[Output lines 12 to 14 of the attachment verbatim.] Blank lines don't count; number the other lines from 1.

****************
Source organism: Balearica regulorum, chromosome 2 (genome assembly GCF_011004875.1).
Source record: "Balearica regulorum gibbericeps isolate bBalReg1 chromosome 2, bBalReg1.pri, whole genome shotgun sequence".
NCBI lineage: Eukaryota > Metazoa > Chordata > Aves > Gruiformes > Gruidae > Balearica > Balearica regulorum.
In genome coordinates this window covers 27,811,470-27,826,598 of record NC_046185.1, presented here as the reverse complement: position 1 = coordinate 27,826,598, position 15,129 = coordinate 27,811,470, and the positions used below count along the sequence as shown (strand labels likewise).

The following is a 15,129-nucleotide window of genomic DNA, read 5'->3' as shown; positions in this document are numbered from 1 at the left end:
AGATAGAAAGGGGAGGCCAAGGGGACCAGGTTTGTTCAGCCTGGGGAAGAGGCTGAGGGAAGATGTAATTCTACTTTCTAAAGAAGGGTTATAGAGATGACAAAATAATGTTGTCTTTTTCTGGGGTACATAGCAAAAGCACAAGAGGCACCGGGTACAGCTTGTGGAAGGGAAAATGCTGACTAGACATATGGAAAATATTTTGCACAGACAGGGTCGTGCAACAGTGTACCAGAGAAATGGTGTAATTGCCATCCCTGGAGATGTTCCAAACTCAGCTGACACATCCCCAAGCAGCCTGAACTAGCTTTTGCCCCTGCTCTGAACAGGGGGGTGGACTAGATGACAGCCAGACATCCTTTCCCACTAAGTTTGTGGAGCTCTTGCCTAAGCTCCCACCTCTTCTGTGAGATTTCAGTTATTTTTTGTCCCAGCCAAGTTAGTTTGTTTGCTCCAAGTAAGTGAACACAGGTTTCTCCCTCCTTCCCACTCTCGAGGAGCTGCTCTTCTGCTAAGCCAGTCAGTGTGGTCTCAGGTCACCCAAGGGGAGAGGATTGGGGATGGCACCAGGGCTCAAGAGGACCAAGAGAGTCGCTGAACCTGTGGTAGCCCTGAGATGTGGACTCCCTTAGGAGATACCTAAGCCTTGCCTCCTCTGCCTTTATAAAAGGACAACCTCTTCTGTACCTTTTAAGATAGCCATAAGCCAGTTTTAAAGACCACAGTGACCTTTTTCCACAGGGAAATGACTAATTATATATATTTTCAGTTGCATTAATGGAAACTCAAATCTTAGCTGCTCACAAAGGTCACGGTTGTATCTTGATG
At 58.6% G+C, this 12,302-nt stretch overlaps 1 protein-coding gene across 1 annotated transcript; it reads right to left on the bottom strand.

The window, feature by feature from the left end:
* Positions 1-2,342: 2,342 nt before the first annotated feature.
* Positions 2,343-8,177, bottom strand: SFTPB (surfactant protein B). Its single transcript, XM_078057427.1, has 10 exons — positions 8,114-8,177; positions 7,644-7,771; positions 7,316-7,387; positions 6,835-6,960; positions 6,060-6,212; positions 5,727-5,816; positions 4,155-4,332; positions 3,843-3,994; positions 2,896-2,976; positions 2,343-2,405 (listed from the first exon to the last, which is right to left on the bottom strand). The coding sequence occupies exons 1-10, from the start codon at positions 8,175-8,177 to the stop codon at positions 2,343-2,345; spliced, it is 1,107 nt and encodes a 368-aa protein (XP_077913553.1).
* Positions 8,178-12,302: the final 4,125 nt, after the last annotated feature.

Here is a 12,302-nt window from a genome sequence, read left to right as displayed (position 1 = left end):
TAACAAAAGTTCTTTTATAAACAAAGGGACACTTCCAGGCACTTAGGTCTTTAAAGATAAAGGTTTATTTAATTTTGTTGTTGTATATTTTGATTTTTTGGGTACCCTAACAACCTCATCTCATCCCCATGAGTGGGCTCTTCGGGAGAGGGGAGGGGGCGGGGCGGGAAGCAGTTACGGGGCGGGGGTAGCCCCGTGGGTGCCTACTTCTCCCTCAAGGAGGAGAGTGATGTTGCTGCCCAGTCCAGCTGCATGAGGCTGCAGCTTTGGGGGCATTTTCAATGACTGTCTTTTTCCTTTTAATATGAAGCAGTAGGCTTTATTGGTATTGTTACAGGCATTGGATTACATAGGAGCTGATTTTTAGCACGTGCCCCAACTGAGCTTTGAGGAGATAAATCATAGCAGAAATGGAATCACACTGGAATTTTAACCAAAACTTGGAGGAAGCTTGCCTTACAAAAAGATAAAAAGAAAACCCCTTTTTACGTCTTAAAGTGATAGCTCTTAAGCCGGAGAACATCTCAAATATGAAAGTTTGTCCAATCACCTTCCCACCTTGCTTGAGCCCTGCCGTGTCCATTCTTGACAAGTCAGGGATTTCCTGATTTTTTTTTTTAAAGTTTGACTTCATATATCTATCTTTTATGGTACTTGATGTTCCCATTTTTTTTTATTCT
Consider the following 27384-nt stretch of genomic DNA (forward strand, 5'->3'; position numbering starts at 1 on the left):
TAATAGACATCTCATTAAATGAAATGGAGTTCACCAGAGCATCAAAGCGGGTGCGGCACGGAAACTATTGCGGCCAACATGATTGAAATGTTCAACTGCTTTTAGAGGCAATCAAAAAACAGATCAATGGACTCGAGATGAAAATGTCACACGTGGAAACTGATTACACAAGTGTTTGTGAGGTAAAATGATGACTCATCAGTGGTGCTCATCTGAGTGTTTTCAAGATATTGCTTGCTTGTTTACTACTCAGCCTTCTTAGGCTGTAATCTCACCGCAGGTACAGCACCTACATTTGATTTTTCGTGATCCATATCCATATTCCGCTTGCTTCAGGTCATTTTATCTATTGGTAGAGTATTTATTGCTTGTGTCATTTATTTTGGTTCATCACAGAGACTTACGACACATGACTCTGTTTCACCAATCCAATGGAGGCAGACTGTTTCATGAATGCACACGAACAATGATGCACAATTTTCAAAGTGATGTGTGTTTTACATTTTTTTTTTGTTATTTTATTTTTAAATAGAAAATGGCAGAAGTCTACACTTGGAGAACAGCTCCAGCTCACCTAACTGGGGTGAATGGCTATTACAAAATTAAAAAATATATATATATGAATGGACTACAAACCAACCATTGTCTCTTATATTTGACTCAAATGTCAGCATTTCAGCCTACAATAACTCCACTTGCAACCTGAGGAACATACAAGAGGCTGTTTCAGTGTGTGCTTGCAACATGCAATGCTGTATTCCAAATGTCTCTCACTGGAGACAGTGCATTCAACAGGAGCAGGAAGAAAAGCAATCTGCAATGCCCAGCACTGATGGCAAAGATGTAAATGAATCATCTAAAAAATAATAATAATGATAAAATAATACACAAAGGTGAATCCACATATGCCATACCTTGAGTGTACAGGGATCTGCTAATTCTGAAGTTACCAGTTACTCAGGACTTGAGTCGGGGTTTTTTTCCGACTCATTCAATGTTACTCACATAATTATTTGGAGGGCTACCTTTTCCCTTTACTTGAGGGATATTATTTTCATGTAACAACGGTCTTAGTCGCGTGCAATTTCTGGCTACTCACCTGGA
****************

Here is a 12,302-nt window from a genome sequence, read left to right as displayed (position 1 = left end):
TAACAAAAGTTCTTTTATAAACAAAGGGACACTTCCAGGCACTTAGGTCTTTAAAGATAAAGGTTTATTTAATTTTGTTGTTGTATATTTTGATTTTTTGGGTACCCTAACAACCTCATCTCATCCCCATGAGTGGGCTCTTCGGGAGAGGGGAGGGGGCGGGGCGGGAAGCAGTTACGGGGCGGGGGTAGCCCCGTGGGTGCCTACTTCTCCCTCAAGGAGGAGAGTGATGTTGCTGCCCAGTCCAGCTGCATGAGGCTGCAGCTTTGGGGGCATTTTCAATGACTGTCTTTTTCCTTTTAATATGAAGCAGTAGGCTTTATTGGTATTGTTACAGGCATTGGATTACATAGGAGCTGATTTTTAGCACGTGCCCCAACTGAGCTTTGAGGAGATAAATCATAGCAGAAATGGAATCACACTGGAATTTTAACCAAAACTTGGAGGAAGCTTGCCTTACAAAAAGATAAAAAGAAAACCCCTTTTTACGTCTTAAAGTGATAGCTCTTAAGCCGGAGAACATCTCAAATATGAAAGTTTGTCCAATCACCTTCCCACCTTGCTTGAGCCCTGCCGTGTCCATTCTTGACAAGTCAGGGATTTCCTGATTTTTTTTTTTAAAGTTTGACTTCATATATCTATCTTTTATGGTACTTGATGTTCCCATTTTTTTTTATTCT
Consider the following 27384-nt stretch of genomic DNA (forward strand, 5'->3'; position numbering starts at 1 on the left):